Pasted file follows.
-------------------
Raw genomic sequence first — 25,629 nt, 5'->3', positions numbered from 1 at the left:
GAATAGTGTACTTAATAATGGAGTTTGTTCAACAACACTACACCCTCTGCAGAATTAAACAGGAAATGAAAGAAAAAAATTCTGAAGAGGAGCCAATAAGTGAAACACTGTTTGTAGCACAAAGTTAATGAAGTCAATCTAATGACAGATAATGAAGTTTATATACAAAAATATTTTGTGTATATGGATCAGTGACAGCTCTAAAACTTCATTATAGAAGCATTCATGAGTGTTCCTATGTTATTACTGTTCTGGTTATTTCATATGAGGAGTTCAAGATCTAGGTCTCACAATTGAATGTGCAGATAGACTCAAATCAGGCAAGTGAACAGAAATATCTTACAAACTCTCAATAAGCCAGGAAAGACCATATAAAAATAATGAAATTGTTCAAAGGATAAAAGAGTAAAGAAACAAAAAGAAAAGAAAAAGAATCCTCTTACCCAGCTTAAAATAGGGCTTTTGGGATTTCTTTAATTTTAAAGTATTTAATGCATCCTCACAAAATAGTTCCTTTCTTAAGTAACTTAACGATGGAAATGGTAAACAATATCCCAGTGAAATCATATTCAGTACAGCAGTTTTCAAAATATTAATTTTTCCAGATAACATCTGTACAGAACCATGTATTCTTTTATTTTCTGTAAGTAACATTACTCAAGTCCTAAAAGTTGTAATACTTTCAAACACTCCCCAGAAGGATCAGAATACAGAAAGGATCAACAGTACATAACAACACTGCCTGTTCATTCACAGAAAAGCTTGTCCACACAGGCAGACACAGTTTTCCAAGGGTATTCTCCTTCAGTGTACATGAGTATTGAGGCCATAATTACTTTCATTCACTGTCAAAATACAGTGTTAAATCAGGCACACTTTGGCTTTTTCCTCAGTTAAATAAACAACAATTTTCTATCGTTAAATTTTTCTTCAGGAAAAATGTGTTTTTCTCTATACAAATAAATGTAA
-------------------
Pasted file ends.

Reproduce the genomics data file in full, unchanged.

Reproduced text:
Raw genomic sequence first — 25,629 nt, 5'->3', positions numbered from 1 at the left:
GAATAGTGTACTTAATAATGGAGTTTGTTCAACAACACTACACCCTCTGCAGAATTAAACAGGAAATGAAAGAAAAAAATTCTGAAGAGGAGCCAATAAGTGAAACACTGTTTGTAGCACAAAGTTAATGAAGTCAATCTAATGACAGATAATGAAGTTTATATACAAAAATATTTTGTGTATATGGATCAGTGACAGCTCTAAAACTTCATTATAGAAGCATTCATGAGTGTTCCTATGTTATTACTGTTCTGGTTATTTCATATGAGGAGTTCAAGATCTAGGTCTCACAATTGAATGTGCAGATAGACTCAAATCAGGCAAGTGAACAGAAATATCTTACAAACTCTCAATAAGCCAGGAAAGACCATATAAAAATAATGAAATTGTTCAAAGGATAAAAGAGTAAAGAAACAAAAAGAAAAGAAAAAGAATCCTCTTACCCAGCTTAAAATAGGGCTTTTGGGATTTCTTTAATTTTAAAGTATTTAATGCATCCTCACAAAATAGTTCCTTTCTTAAGTAACTTAACGATGGAAATGGTAAACAATATCCCAGTGAAATCATATTCAGTACAGCAGTTTTCAAAATATTAATTTTTCCAGATAACATCTGTACAGAACCATGTATTCTTTTATTTTCTGTAAGTAACATTACTCAAGTCCTAAAAGTTGTAATACTTTCAAACACTCCCCAGAAGGATCAGAATACAGAAAGGATCAACAGTACATAACAACACTGCCTGTTCATTCACAGAAAAGCTTGTCCACACAGGCAGACACAGTTTTCCAAGGGTATTCTCCTTCAGTGTACATGAGTATTGAGGCCATAATTACTTTCATTCACTGTCAAAATACAGTGTTAAATCAGGCACACTTTGGCTTTTTCCTCAGTTAAATAAACAACAATTTTCTATCGTTAAATTTTTCTTCAGGAAAAATGTGTTTTTCTCTATACAAATAAATGTAA